Food additives

Food additives

There’s a great piece over at Civil Eats this morning, Our Deadly, Daily Chemical Cocktail on the sheer amount of chemicals in the food most people eat. Here’s the quote that got me:

Based on the anecdotal information I see in my client’s food journals, people eating processed and packaged foods are taking in exorbitant amounts of artificial ingredients and additives. Typically, a client will say something like, “I eat a bowl of cereal with low-fat milk, have yogurt for a snack, and a Subway sandwich for lunch.” While this sounds relatively harmless, here’s what it might actually look like based on some popular “health food” items:

  • One serving of Kellogg’s Fiber Plus Antioxidants Berry Yogurt Crunch contains more than 13 different additives, preservatives, and food dyes, including Red 40 and Blue 1, which are known to cause allergic reactions in some people and mutations leading to cancer in lab animals. It also contains BHT, monoglycerides, and cellulose gum. In addition, conventional milk often contains residues of artificial bovine growth hormones, known endocrine disruptors as well as antibiotics used in industrial milk production.
  • Dannon Light & Fit Peach yogurt contains more than 11 different additives including Red 40, aspartame, potassium sorbate, sucralose, and acesulfame potassium.
  • A Subway sandwich of turkey and cheese on nine-grain bread with fat-free honey mustard, peppers, and pickles contains more than 40 different additives, preservatives, and dyes. The pickles and peppers have yellow 5 and polysorbate 80, the bread has ten different additives including dough conditioners, DATEM, and sodium stearoyl lactylate, and the turkey contains ten additives as well.

The person in this example has consumed more 60 food additives eating breakfast, a small snack, and lunch alone, to say nothing of dinner, dessert, further snacking and drinks. Consumers Union’s Dr. Hansen told me, “I wouldn’t be surprised if it were up to 100 additives or more that people are taking in on a daily basis.”

Excerpts like this make me feel like actually I’m weirder than I think. I don’t buy any of that stuff, in part because it seems like a ripoff to me (those little pots of yogurt) and because I’ve always been suspicious of processed food. And Subway. Ugh. The bread is sweet! There’s so much sugar in what most people think of as “regular” food.

While I’ve always proselytized for eating “real food,” I do realize that since I work at home, and don’t have to commute, and don’t have kids, I’m in a different demographic from many people, and hence, it’s easier for me. Or is it? Really, how hard is it to buy plain yogurt and, if you like it sweet, add a dollop of real jam? Or make a sandwich at home from real ingredients that you can control? Or even bread — I make bread once or twice a week depending (except in the summer when it’s too hot) and it’s not hard at all.

But more fundamentally, I don’t understand why people trust these huge corporations, whose motive is only profit, with the food that goes into their bodies. Why, for example, would someone think that food produced in some huge factory someplace, by strangers, then loaded with chemical sweeteners and emulsifiers and preservatives is somehow better than what you can make at home from simple ingredients?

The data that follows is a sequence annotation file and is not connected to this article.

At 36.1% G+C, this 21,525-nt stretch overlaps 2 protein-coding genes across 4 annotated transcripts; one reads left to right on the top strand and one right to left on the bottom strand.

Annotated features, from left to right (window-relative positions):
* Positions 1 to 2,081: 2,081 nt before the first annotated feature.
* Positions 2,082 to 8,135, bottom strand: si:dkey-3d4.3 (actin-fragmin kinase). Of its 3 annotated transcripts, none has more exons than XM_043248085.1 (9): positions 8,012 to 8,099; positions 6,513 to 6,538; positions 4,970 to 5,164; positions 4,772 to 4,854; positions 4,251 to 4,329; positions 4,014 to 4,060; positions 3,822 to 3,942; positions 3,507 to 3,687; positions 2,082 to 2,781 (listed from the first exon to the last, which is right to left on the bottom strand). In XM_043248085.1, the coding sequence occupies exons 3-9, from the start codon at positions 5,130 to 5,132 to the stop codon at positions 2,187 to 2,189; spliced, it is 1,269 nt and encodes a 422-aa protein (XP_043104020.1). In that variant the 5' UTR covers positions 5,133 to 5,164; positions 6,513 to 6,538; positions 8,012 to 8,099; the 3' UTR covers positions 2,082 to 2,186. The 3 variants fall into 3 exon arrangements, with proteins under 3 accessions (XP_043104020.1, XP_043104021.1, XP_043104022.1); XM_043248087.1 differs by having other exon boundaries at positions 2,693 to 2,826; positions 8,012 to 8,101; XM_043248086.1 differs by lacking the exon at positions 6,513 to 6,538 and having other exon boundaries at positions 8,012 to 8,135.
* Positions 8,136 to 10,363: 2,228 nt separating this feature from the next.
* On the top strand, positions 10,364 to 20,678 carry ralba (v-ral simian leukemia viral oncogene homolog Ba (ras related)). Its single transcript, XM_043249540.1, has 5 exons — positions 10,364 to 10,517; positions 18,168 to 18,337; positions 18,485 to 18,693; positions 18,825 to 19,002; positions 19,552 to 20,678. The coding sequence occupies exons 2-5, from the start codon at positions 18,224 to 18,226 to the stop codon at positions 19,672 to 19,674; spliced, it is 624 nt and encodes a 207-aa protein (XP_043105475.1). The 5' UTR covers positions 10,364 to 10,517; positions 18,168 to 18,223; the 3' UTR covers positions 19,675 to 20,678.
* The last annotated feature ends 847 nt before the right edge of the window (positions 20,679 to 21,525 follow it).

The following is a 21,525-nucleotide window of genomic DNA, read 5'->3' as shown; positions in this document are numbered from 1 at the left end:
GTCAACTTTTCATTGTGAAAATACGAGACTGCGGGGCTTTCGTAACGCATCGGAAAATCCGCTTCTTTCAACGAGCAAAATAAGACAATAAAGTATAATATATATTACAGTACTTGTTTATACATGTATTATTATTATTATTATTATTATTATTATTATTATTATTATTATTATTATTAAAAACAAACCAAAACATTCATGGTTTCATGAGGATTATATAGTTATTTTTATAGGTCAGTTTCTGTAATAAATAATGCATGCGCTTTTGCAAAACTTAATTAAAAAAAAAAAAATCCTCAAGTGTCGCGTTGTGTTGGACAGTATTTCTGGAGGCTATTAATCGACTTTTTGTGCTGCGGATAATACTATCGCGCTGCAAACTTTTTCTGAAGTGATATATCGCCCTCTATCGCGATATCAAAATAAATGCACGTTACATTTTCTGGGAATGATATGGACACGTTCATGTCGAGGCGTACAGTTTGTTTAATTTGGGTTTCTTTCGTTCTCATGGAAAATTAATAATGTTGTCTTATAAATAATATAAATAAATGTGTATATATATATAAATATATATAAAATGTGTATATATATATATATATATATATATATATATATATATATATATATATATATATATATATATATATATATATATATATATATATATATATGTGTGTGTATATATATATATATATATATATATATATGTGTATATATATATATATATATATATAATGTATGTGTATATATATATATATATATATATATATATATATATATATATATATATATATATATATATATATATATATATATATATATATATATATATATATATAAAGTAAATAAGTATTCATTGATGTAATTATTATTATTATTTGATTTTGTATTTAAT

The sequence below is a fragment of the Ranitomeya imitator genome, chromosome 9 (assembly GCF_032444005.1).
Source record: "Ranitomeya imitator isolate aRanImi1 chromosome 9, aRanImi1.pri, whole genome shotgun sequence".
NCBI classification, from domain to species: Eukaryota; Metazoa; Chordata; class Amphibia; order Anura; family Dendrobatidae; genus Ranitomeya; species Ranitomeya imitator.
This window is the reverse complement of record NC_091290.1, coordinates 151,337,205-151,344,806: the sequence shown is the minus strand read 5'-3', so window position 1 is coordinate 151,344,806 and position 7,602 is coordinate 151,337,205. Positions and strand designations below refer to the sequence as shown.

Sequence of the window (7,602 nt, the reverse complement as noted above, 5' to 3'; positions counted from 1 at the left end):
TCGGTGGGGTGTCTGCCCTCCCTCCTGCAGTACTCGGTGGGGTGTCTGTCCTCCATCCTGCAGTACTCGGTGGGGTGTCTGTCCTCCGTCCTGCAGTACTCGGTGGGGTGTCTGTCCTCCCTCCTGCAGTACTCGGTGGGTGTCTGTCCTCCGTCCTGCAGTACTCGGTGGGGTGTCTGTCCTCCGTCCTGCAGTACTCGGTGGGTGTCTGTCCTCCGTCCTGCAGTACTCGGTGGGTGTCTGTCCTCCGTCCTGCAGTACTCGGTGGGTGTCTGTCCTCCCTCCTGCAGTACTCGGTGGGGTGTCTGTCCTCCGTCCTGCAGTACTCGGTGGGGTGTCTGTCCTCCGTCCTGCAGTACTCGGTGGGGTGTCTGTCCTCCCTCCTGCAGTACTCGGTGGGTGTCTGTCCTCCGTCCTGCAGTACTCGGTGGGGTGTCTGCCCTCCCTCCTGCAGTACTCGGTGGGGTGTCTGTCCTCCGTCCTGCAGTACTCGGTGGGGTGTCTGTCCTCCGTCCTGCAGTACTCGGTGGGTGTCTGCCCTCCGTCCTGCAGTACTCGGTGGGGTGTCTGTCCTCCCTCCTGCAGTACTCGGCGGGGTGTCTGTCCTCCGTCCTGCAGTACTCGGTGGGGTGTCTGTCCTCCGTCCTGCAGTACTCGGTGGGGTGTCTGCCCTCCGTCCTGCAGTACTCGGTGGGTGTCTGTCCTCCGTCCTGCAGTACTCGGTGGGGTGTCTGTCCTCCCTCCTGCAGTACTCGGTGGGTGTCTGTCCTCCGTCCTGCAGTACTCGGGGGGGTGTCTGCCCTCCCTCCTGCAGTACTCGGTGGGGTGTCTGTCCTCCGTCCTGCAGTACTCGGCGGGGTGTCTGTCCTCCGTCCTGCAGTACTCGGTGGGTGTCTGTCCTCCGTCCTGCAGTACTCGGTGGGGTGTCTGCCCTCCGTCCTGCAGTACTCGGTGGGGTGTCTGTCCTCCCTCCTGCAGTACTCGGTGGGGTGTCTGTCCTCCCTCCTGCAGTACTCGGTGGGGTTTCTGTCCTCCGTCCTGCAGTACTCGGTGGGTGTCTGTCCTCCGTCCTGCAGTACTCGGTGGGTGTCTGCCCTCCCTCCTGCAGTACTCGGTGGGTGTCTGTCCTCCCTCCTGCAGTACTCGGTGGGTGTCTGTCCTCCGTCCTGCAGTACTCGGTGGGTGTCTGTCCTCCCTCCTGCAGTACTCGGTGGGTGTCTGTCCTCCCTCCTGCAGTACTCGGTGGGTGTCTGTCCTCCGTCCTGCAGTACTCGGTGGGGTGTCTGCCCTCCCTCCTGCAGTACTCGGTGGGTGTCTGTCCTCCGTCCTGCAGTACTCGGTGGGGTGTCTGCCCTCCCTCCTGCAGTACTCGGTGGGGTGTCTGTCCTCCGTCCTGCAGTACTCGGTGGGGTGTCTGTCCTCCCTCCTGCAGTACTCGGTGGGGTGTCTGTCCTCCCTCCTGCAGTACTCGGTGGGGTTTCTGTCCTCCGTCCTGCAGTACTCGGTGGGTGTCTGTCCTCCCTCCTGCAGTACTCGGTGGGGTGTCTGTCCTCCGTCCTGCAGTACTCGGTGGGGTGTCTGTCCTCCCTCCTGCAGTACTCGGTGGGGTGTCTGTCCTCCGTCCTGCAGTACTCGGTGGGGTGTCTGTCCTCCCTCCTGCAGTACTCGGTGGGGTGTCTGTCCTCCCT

4 thoughts on “Food additives

  1. In American schools — or at least, in Oregon schools — parents are not allowed to cook food that can be shared with other students, like cupcakes. If we want to share birthday cupcakes with other kids in class, we are required by law to buy the cupcakes from a store. The theory is, of course, that the gov’t can control the conditions in commercial bakeries, but it can’t control the conditions in a home. (I don’t know how old these laws are; I’d be interested to find out.)

    And so we believe that store-bought bread is safer than homemade bread. Maybe not “better,” necessarily, but safer.

    And so we distrust our own cooking.

  2. Interesting — since I don’t have kids, that’s one of those things I wouldn’t have thought about.

  3. For me it’s because everyone in the house likes and needs totally different foods. I make as much as I can, but with a baby who you honestly cannot look away from for longer than 60 seconds without her climbing and/or eating something hazardous, I can’t also be a short order cook. 😀 For example, I used to make bread for them, but they go through tons of it and if I’m making bread, it’s usually for me. But they don’t like my bread as much, it doesn’t make a good sandwich, and gluten-free things aren’t enriched.

    I made baby food for the baby, and she refuses almost all mushy things. 😛 So it went to waste. (Both she and The Boy appear to have food sensory problems. It’s not just being picky, they gag and choke to near death on the wrong textures…)

    So they eat horrendous yogurt in a tube and microwavable mac and cheese. 😉 It’s things they can make for themselves, which beats starving to death…

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